We also implemented a network-wide search powered by Google Programmable Search Engine (formally Custom Search Engine), which returns search results from the amp-wp.org, amp.dev, and blog.amp.dev domains. To do this, we created a custom plugin that renders results server-side, using Google’s Custom Search JSON API. The search results are AMP compatible, and the service fully replaces WordPress’s default search. This search plugin is available for anyone to use from the WordPress.org directory

While in this case, we did not require to use a custom AMP component, the idea we want to highlight is that a few things can be made AMP-compatible by moving things server-side. 

AMP and Javascript

An unfortunate misconception people have about AMP is that it doesn’t allow Javascript. Barring some restrictions designed to bring improved performance and security, AMP allows developers to run their JavaScript using amp-script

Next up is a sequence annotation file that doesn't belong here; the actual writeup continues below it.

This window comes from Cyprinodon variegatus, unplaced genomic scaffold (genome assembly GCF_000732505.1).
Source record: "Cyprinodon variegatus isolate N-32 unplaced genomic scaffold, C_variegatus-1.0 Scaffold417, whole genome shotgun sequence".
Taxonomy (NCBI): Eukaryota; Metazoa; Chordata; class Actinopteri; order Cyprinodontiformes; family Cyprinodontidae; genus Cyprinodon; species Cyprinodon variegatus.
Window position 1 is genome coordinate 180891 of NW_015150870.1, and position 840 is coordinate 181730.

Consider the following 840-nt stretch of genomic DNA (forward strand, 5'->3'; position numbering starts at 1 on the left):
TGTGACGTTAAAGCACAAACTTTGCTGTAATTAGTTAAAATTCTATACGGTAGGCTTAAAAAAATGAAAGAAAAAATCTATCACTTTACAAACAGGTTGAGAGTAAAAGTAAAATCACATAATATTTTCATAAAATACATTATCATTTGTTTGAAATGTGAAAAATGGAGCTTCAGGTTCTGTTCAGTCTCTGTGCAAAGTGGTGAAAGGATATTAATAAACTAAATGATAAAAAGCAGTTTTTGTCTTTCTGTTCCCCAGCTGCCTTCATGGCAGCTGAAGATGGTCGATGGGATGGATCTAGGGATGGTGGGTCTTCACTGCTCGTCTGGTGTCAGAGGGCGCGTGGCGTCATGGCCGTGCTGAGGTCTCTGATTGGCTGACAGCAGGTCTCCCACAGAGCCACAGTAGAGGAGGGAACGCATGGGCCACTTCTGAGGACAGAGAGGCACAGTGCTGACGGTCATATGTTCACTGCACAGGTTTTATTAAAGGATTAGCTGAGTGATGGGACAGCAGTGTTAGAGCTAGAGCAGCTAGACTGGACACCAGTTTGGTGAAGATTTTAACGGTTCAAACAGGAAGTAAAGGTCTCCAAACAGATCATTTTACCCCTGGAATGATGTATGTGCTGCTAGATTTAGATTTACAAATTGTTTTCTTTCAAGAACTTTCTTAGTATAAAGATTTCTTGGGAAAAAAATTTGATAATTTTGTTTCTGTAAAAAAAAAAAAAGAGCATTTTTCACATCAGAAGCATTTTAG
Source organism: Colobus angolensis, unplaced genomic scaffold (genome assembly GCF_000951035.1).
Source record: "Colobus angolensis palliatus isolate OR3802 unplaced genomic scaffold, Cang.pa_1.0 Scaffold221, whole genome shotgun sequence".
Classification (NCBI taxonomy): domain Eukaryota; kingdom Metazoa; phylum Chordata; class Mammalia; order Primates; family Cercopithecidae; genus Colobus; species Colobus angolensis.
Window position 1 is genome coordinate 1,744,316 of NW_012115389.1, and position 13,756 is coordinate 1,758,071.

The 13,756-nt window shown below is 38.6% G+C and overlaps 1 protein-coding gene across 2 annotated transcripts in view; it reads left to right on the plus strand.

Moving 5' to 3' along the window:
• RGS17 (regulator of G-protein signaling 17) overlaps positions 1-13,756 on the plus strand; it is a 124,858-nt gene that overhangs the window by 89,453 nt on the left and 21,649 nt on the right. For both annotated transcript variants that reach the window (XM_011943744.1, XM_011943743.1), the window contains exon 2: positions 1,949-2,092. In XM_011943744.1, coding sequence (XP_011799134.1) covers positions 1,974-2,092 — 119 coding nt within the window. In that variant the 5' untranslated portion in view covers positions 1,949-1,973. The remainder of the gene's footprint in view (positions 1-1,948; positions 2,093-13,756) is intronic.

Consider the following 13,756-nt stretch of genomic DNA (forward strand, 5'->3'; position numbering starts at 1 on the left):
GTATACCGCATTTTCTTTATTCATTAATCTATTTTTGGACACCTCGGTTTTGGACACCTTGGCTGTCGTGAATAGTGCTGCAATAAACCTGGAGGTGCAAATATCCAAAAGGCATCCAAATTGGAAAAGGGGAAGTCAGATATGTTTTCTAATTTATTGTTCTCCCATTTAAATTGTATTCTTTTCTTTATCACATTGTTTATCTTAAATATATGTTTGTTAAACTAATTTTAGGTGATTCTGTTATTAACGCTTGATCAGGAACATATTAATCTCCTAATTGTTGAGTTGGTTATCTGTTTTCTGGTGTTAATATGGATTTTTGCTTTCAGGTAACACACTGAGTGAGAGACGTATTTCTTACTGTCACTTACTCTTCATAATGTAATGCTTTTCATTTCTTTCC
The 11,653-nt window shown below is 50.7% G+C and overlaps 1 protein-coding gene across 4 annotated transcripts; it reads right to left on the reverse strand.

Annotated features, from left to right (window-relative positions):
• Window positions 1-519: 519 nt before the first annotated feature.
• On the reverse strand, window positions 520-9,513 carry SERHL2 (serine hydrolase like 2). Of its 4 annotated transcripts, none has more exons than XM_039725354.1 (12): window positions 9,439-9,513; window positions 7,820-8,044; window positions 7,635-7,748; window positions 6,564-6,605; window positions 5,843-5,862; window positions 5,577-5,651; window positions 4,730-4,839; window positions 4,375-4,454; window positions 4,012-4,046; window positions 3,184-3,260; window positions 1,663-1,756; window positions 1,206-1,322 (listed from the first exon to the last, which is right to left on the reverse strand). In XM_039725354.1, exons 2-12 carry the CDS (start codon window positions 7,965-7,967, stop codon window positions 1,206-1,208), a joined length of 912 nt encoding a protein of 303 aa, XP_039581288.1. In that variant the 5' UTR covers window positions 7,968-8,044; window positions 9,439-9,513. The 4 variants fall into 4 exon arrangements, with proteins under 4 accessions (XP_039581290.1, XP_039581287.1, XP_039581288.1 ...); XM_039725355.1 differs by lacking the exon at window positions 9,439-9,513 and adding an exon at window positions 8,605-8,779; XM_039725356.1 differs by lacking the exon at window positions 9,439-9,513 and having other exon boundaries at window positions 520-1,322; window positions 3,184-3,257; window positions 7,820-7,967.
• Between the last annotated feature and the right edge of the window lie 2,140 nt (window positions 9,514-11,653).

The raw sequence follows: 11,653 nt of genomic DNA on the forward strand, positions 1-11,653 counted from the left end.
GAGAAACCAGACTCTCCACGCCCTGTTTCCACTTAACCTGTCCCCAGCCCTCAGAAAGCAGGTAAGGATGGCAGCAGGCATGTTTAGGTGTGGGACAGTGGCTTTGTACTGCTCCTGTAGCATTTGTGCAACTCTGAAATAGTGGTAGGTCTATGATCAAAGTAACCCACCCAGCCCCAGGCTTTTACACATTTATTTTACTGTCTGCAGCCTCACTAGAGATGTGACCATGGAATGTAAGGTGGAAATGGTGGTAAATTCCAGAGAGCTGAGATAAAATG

We did not encounter any need to use amp-script as AMP components fulfilled all our requirements in this project. In a way, it shows the versatility of the AMP Component Catalogue. In any case, if you are a developer and would like to see amp-script in action, here is a code snippet from the popular plugin Newspack.

The Result: A Tangible Uplift In Metrics 

While not perfect, we think you will be well satisfied with an AMP-first approach’s cumulative results. AMP Standard is a cost-effective way to build web experiences that are consistently fast, beautiful, and highly engaging across distribution platforms. 

In the case of amp-wp.org, the metrics across Google Web Vitals, PageSpeed, and Lighthouse speak for themselves:

Web Vitals

PageSpeed

Lighthouse 

Links: Get started with AMP for WordPress

Comments(2)

  1. For some reason, my AMP site is not hitting the green in the performance test. When you look into the details, the main causes are slowness of AMP scripts, etc.